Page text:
In Yemen we are researching why and how children are being recruited, how to facilitate their return to civilian life, and what communities need to help prevent the practice.

The issue

Since the escalation of conflict in Yemen in March 2015, children have been subjected to high levels of violence. The recruitment and use of children by the Houthi armed group, pro-Government militias and al-Qaeda in the Arabian Peninsula (AQAP) has surged – the UN has reported a five-fold increase in the problem since early 2015. Increasingly, children are forcibly recruited and given jobs on the front line of the conflict (e.g. at checkpoints). Child protection agencies have struggled to safeguard children in a climate of chronic violence and worsening political insecurity.

Our impact

Our research will help to develop strategies for preventing the recruitment of children, facilitating their release from military exploitation, and supporting them to return to their families and communities.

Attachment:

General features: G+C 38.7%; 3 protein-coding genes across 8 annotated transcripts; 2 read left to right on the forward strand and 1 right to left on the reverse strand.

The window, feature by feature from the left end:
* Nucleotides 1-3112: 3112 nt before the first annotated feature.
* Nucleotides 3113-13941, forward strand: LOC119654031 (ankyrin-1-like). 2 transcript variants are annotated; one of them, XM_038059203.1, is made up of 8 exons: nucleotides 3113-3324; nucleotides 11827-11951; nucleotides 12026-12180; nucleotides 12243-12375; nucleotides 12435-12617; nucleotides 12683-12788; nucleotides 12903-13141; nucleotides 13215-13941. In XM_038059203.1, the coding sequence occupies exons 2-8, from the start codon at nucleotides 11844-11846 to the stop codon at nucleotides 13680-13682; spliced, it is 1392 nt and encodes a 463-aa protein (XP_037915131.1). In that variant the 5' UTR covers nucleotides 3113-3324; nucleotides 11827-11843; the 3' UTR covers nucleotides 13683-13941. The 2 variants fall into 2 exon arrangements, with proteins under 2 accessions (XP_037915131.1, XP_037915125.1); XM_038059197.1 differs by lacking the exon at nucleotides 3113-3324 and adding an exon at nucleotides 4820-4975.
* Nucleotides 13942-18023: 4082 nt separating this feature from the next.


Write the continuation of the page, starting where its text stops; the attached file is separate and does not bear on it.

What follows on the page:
Our awareness-raising work in conflict-affected areas will support families, community members and local organisations to safeguard children from involvement with fighting forces.

Our advocacy at an international level will support and challenge national and international bodies to reduce and end child recruitment in Yemen.

What we’ll do next

Once our initial research is complete, we will work with communities and local and national organisations to help safeguard children from military exploitation, and to raise awareness of children’s rights. We also intend to engage the government, the UN and other influential bodies in a dialogue towards introducing effective measures to end the use of child soldiers in the country.


The conflict in Yemen does not feature often in the Western news, but it is having a devastating effect on children. Airstrikes by the Saudi Arabia-led coalition and an increase in the number and magnitude of attacks by an array of armed groups, including al-Houthi, al-Qaeda, and 'Islamic State' have led to a high rate of civilian casualties, mass displacement and large numbers of children being recruited into fighting forces. A ceasefire which commenced on 10 April 2016 and ongoing UN-backed peace talks in Kuwait bring some hope that peace could be on the horizon.

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